UK-based .eu domain holders must move to the EU, or lose their websites

Domain names
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Although a Brexit trade agreement was finally agreed between the EU and the UK Government (just in time), there looks as though there will still be plenty of opportunities for disagreements in the future – for now, with regard to domain registrars and website registration.

From the start of 2021, many UK citizens with .eu web addresses would have noticed that their websites and email addresses no longer worked. Although they may have initially suspected a bug to be responsible, the outages were actually part of a rule change imposed by the European Commission.

Back in 2018, the Commission initially decided that all .eu domains registered by a UK citizen, based in the UK, would simply be canceled. However, after some significant pushback, the rules were amended so that those domains would only be suspended instead. British holders of a .eu domain were granted three months to shift the physical address connected to their domain to somewhere in the EU in order to retain access to the domain.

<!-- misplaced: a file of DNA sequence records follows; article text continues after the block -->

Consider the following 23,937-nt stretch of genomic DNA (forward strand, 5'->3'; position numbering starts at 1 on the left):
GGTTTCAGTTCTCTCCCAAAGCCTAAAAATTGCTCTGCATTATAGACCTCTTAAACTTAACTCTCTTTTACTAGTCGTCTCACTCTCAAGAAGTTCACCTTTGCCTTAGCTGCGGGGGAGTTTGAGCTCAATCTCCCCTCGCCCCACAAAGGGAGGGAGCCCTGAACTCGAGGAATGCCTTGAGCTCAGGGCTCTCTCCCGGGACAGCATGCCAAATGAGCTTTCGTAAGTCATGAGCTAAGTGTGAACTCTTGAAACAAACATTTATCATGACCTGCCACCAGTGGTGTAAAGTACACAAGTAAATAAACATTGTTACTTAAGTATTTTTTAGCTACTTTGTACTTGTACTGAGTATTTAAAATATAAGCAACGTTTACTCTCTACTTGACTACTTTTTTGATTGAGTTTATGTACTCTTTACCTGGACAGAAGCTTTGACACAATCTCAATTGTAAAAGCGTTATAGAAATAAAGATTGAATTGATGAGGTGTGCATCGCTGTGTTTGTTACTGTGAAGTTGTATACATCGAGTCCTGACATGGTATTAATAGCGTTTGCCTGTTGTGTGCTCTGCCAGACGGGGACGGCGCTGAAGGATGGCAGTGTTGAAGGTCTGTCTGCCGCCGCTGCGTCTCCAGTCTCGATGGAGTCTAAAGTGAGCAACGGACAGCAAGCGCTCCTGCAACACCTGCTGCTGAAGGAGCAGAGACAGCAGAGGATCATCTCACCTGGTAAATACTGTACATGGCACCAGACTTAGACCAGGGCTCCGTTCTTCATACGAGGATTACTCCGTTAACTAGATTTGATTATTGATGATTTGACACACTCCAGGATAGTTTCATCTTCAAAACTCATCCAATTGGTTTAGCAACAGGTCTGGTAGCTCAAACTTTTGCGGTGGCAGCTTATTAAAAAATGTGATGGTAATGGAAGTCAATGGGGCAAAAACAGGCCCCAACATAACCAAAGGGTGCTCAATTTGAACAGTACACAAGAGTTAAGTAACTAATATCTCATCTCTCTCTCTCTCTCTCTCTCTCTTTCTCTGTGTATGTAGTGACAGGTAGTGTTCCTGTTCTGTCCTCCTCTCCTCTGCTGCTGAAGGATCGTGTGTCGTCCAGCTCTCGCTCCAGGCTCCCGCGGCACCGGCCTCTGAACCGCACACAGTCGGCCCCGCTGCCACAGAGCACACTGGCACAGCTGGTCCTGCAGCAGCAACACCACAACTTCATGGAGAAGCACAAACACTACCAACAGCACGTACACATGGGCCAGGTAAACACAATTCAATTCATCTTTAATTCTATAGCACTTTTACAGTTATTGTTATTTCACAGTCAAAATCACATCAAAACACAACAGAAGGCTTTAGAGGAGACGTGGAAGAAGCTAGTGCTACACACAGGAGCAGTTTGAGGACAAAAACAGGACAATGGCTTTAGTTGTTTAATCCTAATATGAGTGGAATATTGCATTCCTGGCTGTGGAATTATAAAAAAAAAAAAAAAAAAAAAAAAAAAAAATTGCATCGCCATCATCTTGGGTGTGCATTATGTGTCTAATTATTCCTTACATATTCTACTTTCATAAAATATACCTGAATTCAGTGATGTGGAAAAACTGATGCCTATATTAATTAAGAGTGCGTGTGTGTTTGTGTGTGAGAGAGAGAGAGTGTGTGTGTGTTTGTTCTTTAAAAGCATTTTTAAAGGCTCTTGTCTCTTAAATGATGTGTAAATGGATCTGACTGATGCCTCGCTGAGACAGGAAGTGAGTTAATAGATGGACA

The countdown begins

Affected .eu domain holders now have until March 31, 2021, to change their registered physical address before their domain will be canceled and put up for sale again. This currently applies to 81,470 domains but it remains unclear how many of those belong to UK citizens that are quite happy for the three-month deadline to pass, having already moved to a new domain.

It was something of a surprise when the European Commission announced that it would be revoking the domains of UK citizens, given that it is common industry practice to allow ownership to continue providing membership fees are paid.

Although having their .eu domain names revoked may inconvenience a sizable number of UK businesses, they could hardly claim surprise when the switch-off occurred on January 1. The legal wrangling that has taken place within the European Commission over the past two years gave .eu domain holders plenty of time to put contingency plans in place.

Via The Register

Barclay Ballard

Barclay has been writing about technology for a decade, starting out as a freelancer with ITProPortal covering everything from London’s start-up scene to comparisons of the best cloud storage services.  After that, he spent some time as the managing editor of an online outlet focusing on cloud computing, furthering his interest in virtualization, Big Data, and the Internet of Things.